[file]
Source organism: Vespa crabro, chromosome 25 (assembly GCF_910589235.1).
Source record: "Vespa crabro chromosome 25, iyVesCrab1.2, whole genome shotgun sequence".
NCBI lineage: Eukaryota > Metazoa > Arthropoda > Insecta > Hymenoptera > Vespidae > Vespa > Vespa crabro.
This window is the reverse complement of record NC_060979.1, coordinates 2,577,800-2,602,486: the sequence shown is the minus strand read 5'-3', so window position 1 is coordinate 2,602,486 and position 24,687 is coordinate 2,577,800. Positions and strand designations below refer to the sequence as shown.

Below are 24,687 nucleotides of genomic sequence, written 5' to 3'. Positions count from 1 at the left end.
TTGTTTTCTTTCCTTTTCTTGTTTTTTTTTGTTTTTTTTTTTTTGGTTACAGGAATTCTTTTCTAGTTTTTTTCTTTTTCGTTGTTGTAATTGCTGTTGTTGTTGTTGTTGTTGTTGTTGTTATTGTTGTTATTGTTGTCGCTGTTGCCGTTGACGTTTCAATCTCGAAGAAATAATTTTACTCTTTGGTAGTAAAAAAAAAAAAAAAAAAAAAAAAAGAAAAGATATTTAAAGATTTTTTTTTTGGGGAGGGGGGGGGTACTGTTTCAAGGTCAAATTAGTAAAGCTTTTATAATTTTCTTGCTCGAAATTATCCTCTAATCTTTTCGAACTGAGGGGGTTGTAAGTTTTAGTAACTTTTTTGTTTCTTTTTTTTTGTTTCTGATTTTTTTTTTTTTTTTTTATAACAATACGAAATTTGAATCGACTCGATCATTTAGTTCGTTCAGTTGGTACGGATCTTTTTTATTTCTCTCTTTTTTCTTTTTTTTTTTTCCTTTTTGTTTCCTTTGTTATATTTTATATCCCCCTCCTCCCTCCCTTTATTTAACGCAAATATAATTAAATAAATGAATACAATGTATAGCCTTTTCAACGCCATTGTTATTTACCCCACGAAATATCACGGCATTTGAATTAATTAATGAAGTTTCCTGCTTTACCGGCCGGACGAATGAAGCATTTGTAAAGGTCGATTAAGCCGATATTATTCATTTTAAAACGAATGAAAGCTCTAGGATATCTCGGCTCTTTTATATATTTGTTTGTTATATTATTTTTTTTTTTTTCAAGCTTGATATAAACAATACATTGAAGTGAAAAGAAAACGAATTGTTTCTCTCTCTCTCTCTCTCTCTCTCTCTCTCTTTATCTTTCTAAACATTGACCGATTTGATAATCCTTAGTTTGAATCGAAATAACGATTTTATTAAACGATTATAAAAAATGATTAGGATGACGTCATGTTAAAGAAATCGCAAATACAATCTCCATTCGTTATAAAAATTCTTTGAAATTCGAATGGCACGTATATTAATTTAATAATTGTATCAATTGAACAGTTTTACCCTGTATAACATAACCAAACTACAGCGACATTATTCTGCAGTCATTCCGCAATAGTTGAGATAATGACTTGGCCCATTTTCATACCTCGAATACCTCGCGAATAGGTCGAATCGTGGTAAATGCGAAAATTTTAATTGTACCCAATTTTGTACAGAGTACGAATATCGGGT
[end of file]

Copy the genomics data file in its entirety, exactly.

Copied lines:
Source organism: Vespa crabro, chromosome 25 (assembly GCF_910589235.1).
Source record: "Vespa crabro chromosome 25, iyVesCrab1.2, whole genome shotgun sequence".
NCBI lineage: Eukaryota > Metazoa > Arthropoda > Insecta > Hymenoptera > Vespidae > Vespa > Vespa crabro.
This window is the reverse complement of record NC_060979.1, coordinates 2,577,800-2,602,486: the sequence shown is the minus strand read 5'-3', so window position 1 is coordinate 2,602,486 and position 24,687 is coordinate 2,577,800. Positions and strand designations below refer to the sequence as shown.

Below are 24,687 nucleotides of genomic sequence, written 5' to 3'. Positions count from 1 at the left end.
TTGTTTTCTTTCCTTTTCTTGTTTTTTTTTGTTTTTTTTTTTTTGGTTACAGGAATTCTTTTCTAGTTTTTTTCTTTTTCGTTGTTGTAATTGCTGTTGTTGTTGTTGTTGTTGTTGTTGTTATTGTTGTTATTGTTGTCGCTGTTGCCGTTGACGTTTCAATCTCGAAGAAATAATTTTACTCTTTGGTAGTAAAAAAAAAAAAAAAAAAAAAAAAAGAAAAGATATTTAAAGATTTTTTTTTTGGGGAGGGGGGGGGTACTGTTTCAAGGTCAAATTAGTAAAGCTTTTATAATTTTCTTGCTCGAAATTATCCTCTAATCTTTTCGAACTGAGGGGGTTGTAAGTTTTAGTAACTTTTTTGTTTCTTTTTTTTTGTTTCTGATTTTTTTTTTTTTTTTTTATAACAATACGAAATTTGAATCGACTCGATCATTTAGTTCGTTCAGTTGGTACGGATCTTTTTTATTTCTCTCTTTTTTCTTTTTTTTTTTTCCTTTTTGTTTCCTTTGTTATATTTTATATCCCCCTCCTCCCTCCCTTTATTTAACGCAAATATAATTAAATAAATGAATACAATGTATAGCCTTTTCAACGCCATTGTTATTTACCCCACGAAATATCACGGCATTTGAATTAATTAATGAAGTTTCCTGCTTTACCGGCCGGACGAATGAAGCATTTGTAAAGGTCGATTAAGCCGATATTATTCATTTTAAAACGAATGAAAGCTCTAGGATATCTCGGCTCTTTTATATATTTGTTTGTTATATTATTTTTTTTTTTTTCAAGCTTGATATAAACAATACATTGAAGTGAAAAGAAAACGAATTGTTTCTCTCTCTCTCTCTCTCTCTCTCTCTCTCTTTATCTTTCTAAACATTGACCGATTTGATAATCCTTAGTTTGAATCGAAATAACGATTTTATTAAACGATTATAAAAAATGATTAGGATGACGTCATGTTAAAGAAATCGCAAATACAATCTCCATTCGTTATAAAAATTCTTTGAAATTCGAATGGCACGTATATTAATTTAATAATTGTATCAATTGAACAGTTTTACCCTGTATAACATAACCAAACTACAGCGACATTATTCTGCAGTCATTCCGCAATAGTTGAGATAATGACTTGGCCCATTTTCATACCTCGAATACCTCGCGAATAGGTCGAATCGTGGTAAATGCGAAAATTTTAATTGTACCCAATTTTGTACAGAGTACGAATATCGGGT